Thursday, July 7, 2011

Giant Hogweed - Green Monster

I have posted on this in the past and it does not get better the second time around.  I presume this noxious weed is an annual and will be killed of in the fall.  In the meantime it is important to intercept the flowers, by either cutting the plant down, checking later for regrowth or simply clipping the flower heads as they open.  That last method would work for a nearby homeowner who does not wish to be in actual contact with leaves and stems.

It requires more vigilance but could be practical at least.  Actual removal of the plant is obviously not recommended without special clothing and equipment.

The reality is that this plant needs to be irradiated and this will take a public education program that gets everyone out looking for sites.  It will be a lot of hard work that may best driven by buying dug up plants for one year only to provide a one time incentive long before the seeds mature.

Green monster

Last Updated: 9:58 AM, July 6, 2011
Posted: 1:01 AM, July 6, 2011

It's got beautiful flowers as big as umbrellas -- and sap that causes blindness and third-degree burns -- and it could be coming soon to a city park near you.

Giant Hogweed, a monster plant that looks like Queen Anne's Lace -- but is more akin to the man-eating-plant Audrey II from "Little Shop of Horrors" -- is spreading in New York state, with dozens more confirmed sightings since last year, experts said yesterday.

The botanical beast is so rampant that the state Department of Environmental Conservation has even set up a special Giant Hogweed Hotline -- and ordered a special 14-man crew to root out its nesting spots along streams, roads and unsuspecting residents' back yards.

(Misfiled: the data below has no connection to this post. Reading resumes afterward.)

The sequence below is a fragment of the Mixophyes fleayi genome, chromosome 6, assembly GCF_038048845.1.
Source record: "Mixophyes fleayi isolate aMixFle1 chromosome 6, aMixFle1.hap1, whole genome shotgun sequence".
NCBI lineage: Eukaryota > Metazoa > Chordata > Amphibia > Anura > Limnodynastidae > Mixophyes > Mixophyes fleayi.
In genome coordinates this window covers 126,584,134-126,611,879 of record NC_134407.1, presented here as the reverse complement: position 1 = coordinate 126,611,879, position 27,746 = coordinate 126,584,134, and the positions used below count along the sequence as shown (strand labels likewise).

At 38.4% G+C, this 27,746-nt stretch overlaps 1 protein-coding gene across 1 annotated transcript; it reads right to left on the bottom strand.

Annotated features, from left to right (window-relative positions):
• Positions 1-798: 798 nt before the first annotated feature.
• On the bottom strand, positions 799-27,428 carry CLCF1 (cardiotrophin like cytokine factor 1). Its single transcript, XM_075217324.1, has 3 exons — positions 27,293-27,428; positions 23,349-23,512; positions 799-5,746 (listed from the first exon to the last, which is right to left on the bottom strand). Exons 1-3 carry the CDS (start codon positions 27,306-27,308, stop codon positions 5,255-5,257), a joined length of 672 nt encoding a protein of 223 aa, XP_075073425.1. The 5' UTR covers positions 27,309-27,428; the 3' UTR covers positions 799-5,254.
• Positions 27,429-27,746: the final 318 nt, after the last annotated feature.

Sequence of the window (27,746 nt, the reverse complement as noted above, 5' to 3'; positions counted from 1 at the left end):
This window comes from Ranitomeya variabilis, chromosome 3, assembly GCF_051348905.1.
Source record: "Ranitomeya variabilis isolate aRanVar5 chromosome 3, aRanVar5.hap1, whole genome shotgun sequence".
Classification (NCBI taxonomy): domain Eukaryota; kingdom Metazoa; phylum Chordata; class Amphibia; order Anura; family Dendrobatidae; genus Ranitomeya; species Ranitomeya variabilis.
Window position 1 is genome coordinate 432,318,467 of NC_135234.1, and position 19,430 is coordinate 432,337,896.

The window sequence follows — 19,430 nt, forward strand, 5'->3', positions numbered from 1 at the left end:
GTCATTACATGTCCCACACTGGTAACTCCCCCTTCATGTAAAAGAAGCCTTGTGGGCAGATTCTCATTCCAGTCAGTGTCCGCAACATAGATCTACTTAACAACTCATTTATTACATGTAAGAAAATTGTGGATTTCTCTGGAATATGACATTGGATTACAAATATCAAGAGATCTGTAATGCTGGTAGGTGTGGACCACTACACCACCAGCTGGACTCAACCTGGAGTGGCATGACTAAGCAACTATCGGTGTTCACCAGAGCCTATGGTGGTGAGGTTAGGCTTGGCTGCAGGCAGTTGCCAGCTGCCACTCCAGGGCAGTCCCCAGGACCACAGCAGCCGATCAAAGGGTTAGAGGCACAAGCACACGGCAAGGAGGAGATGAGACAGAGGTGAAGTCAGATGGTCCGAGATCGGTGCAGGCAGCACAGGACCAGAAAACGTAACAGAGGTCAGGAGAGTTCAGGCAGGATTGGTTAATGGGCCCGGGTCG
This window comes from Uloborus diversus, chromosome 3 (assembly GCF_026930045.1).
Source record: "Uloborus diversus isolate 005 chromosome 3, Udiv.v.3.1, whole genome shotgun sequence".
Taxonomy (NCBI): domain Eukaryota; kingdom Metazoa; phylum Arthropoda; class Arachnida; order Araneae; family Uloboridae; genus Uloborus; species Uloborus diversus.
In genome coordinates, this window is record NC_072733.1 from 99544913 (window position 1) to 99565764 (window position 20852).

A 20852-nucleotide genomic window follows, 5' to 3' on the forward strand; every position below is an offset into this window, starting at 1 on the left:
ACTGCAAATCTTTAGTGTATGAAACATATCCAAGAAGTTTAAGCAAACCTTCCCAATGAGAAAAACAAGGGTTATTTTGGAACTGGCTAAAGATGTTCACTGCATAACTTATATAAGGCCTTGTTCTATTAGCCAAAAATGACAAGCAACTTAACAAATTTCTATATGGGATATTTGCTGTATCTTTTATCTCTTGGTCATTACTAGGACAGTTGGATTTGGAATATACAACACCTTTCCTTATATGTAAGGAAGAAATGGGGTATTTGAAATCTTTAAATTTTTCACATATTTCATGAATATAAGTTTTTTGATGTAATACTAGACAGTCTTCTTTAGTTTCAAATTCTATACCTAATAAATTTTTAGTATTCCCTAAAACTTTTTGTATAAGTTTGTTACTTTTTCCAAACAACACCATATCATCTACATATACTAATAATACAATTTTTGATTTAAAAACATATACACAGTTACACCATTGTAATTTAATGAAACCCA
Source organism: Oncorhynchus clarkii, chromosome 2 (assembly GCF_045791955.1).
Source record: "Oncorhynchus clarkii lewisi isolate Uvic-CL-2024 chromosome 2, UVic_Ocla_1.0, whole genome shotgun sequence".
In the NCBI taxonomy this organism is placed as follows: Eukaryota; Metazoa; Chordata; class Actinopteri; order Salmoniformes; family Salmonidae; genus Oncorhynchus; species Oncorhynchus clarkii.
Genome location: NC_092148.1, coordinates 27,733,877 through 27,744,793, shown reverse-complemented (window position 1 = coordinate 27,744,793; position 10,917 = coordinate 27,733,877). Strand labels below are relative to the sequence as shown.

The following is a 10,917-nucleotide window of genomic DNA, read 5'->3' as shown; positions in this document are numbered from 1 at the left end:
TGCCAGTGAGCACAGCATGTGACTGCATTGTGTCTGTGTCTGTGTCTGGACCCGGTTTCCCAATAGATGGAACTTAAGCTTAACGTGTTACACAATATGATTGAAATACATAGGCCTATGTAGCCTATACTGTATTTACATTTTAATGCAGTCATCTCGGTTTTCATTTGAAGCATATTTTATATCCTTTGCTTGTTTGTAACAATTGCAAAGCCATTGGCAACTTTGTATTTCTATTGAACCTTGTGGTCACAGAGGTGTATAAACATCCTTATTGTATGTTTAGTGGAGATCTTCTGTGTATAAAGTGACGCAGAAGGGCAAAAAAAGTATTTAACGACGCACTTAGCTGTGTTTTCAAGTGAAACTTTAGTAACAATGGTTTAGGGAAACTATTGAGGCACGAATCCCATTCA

Giant Hogweed

"If the sap gets on your skin and it's exposed to sunlight . . . you end up with third-degree burns, oozing and scars," Naja Kraus, the DEC's Giant Hogweed Program coordinator, told The Post.

"If it gets in your eyes, you can go blind."

The outwardly stunning plant -- with up to 20-foot stalks, 2½-foot-wide flowers and 5-foot leaves -- is now in full bloom, Kraus said.

There are currently 1,004 confirmed sightings -- 60 more than last year.

The plant was brought to New York around the late 1800s, and since then has spread mainly through the central and western parts of the state. The closest confirmed sighting to New York City has been the Muttontown Preserve on Long Island.

Asked if there had been any sighted in places such as Central Park, Kraus said no, but quickly added, "Just because it hasn't been reported doesn't mean it isn't there."

Kraus said her office has received reports of kids using the plant's 4-inch-wide stems as telescopes, putting them up to their eyes -- and getting severe burns on their faces.

And even DEC workers aren't safe: A technician who came in contact with the plant last year "got a horrible burn on her leg that she still has to cover up," Kraus said.

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John Boanerges Redman said...

This is only a small part of the story - that needs wide dissemination. This plant is in the parsnip family. ALL wild parsnips share this danger to humans but many of them are much smaller, some not much bigger than Queen Anne's Lace which they are related to and resemble. The flowers of the smaller ones have a yellow/golden cast. It is also known by the character of the stem - it is ridged and somewhat hairy - and its leaves come out of the stem with an edge that surrounds the stem. All varieties (that I know of) have 'hand-like' leaves. It has spread throughout Vermont along the ditches (that has the soil it thrives in) partly because farmers have waited till the end of season to mow there. By then, it has gone to seed. The seeds are viable for about 7 years. All parts of the plant must be removed and DO NOT COMPOST the removed plants. Then, one must keep after the area for 8 years without allowing one to go to seed. Fun, huh? Think about where auto accidents happen. Who all gets exposed to crushed plants? Yeah, victims AND emergency personnel. Some common names are Blister Weed, Poison Parsnip and Cow Parsnip. If you reside from New England down to Maryland, learn to recognize this. It really makes Poison Ivy/Oak look like a Summer cold next to liver cancer. Remember that it poses little danger without exposure to UV radiation. Here's an article about the giant one:

arclein said...

Maybe it is time we simply opened up the ditches to the farmers as theirs to operate and maintain. The fence row has always been allowed to run wild because no proper use was allowed.

we have already noted that it is a perfect place to plant potatoes. That alone would swiftly eliminate the problem.